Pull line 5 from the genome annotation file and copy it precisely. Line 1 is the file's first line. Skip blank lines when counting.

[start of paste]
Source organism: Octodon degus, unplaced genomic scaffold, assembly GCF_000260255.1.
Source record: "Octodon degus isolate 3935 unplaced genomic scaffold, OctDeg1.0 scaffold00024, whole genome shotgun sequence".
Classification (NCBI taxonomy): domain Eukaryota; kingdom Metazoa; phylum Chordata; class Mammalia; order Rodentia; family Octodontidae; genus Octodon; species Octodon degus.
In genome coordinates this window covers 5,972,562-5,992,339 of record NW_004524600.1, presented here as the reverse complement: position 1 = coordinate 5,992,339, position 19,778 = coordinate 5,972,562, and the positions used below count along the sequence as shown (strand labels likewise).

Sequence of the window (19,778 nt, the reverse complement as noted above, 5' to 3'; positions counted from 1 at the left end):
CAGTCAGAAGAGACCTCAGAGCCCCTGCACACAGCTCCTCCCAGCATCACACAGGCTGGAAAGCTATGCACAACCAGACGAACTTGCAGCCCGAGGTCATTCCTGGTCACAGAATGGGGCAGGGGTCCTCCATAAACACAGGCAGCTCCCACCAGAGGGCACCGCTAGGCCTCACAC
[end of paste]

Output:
Sequence of the window (19,778 nt, the reverse complement as noted above, 5' to 3'; positions counted from 1 at the left end):